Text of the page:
The second time this happened I was in a much darker place. I was no longer in the military, I wasn’t working yet, and I was back in that hometown I once couldn’t wait to leave. March of 2015 I had what I thought was just the worst cramps because of a new birth control I had just started. Until that night when heavy bleeding turned into passing the tiny human I didn’t even know I was carrying. After a few panic attacks and a lot of crying I called my doctor that morning and she confirmed what I already knew. Thankfully no further medical intervention was needed and the physical recovery was short lived.

The last time my world shattered around me was a week ago. Friday April 8, 2016. I was so excited for this day. I had so many amazing things going on. My husband and I found out that we were due October 27th, right before my favorite holiday. At our 8 week ultrasound the baby measured 7 weeks, 5 days, which is normal because of my long cycle. The doctor was blown away by how strong our little alien’s heart beat was. I was in love with every little thing going on in my body. I was in love with my morning sickness and foggy brain, sore breasts, random crying and anger. I was in love with feeling my stomach get tighter. I will always be in love with that baby. With hope filling my head and my husband holding my hand we went to our second ultrasound appointment. She showed us how much our little one had grown. He looked so much more human. You could even see a little profile had formed! He was so perfect except for one thing – he no longer had that strong heartbeat we had heard before. As I’m writing this it’s still hard to comprehend. I would love to tell you it gets easier after having gone through it before. I would love to tell you it gets less devastating. That would be a lie. April 8, 2016 was the worst day of my young life. Over the next few minutes my doctor explained that I would get to be asleep for the procedure and that this time they would figure it out. Monday morning at five o’clock in morning Aaron scooped me into the car, helped me check into the hospital, and stood by my side as long as the doctors allowed him before they took me back to take my almost perfect little alien.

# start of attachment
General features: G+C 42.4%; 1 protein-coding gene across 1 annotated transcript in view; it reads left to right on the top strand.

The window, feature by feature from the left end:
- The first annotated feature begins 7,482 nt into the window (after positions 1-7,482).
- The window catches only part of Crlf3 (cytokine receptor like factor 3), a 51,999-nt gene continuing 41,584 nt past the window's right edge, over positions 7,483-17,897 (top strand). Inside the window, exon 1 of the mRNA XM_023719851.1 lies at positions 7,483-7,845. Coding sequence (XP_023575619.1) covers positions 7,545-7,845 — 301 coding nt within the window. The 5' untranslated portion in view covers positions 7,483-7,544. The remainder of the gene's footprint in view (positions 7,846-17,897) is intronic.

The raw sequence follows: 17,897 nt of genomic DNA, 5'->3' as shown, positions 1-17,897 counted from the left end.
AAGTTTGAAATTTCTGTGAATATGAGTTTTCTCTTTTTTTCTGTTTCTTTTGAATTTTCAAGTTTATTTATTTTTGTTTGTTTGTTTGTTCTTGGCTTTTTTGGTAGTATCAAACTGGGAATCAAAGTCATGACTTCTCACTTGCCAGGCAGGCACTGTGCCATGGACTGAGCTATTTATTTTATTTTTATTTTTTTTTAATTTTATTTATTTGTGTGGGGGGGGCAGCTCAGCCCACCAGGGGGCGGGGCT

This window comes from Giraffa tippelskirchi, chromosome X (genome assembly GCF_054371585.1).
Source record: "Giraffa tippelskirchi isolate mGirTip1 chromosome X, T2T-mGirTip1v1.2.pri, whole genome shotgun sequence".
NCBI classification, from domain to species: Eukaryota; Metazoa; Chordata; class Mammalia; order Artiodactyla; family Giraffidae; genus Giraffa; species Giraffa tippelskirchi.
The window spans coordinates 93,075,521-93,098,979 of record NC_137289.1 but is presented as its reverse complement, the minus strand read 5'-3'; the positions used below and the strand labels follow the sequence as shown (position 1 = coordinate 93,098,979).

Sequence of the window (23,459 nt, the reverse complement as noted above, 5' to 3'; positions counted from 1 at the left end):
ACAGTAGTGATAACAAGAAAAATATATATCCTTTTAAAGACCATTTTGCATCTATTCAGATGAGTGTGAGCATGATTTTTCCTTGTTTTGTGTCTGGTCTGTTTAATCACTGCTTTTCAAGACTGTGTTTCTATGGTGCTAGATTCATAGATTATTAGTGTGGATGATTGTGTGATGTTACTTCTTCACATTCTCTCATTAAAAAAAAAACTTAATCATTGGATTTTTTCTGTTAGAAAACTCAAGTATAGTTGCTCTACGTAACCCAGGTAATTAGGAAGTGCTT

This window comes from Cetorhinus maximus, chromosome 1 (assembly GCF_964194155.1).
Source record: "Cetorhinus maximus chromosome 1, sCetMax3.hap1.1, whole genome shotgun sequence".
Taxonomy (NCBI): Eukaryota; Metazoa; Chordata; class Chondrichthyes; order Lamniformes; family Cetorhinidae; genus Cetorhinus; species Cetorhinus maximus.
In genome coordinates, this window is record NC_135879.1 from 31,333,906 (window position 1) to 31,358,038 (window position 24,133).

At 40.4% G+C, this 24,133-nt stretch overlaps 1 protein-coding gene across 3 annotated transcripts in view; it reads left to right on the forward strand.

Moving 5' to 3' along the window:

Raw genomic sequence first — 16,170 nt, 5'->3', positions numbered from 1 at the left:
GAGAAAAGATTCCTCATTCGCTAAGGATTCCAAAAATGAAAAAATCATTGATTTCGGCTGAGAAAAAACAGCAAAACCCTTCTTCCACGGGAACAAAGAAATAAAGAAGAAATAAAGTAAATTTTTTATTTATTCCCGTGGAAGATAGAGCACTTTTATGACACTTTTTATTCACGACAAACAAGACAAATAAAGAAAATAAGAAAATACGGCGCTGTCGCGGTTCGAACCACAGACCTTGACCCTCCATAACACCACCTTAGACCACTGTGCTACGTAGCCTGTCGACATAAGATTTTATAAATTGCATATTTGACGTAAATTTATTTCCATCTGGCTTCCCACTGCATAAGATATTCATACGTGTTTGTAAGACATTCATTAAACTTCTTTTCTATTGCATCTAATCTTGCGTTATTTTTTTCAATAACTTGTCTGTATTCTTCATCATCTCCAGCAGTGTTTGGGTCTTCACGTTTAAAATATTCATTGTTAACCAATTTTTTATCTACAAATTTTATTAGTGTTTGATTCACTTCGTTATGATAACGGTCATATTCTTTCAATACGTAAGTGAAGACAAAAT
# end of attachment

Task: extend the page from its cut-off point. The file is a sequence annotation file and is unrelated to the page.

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No one talks about their miscarriages. No one tells the emotions you feel or the pain you’ll go through. No one tells you about the emptiness you feel after they tell you the procedure went well. I’m here to tell you you can talk about it – and you should! That loss is a part of me. I miss my babies. I never held them. Until the last I didn’t even know about them for longer than 24 hours, but they were mine. They lived inside me. They doubled in size within me week after week. I love them.  And as I struggle to type this through tears I hope you know that its okay to miss something you never really had and that you are strong.

Just as Scared as You — My Story

Today I am 7,604 days old. At this point in most people’s lives they have finals, friends, sorority drama, and boyfriends to worry about. That’s what most of my friends from high school worry about any ways. I guess you could say I’m not the average person that’s only 7,604 days old. I’m a prior duty military wife, full time nanny and student, and I’m supposed to be a mommy of two (an almost one year old and a four month old) coming out of her first trimester. I’m not a mommy of two though, and I’m not coming out of my first trimester. Actually, I’m currently recovering from my second D&C procedure after my third miscarriage that no doctor has truly been able to explain to me. I’m here to tell the ugly, sad, and quiet truth about the loss of a pregnancy. I hope this reaches everyone who may need it and maybe breaks down a few barriers. Mostly though, I hope everyone who reads this, and truly needs it, finds everything they’re searching for. Nothing can take away this pain, but I hope my words can help you find a little bit of hope, light, and insight into this dark time in your life.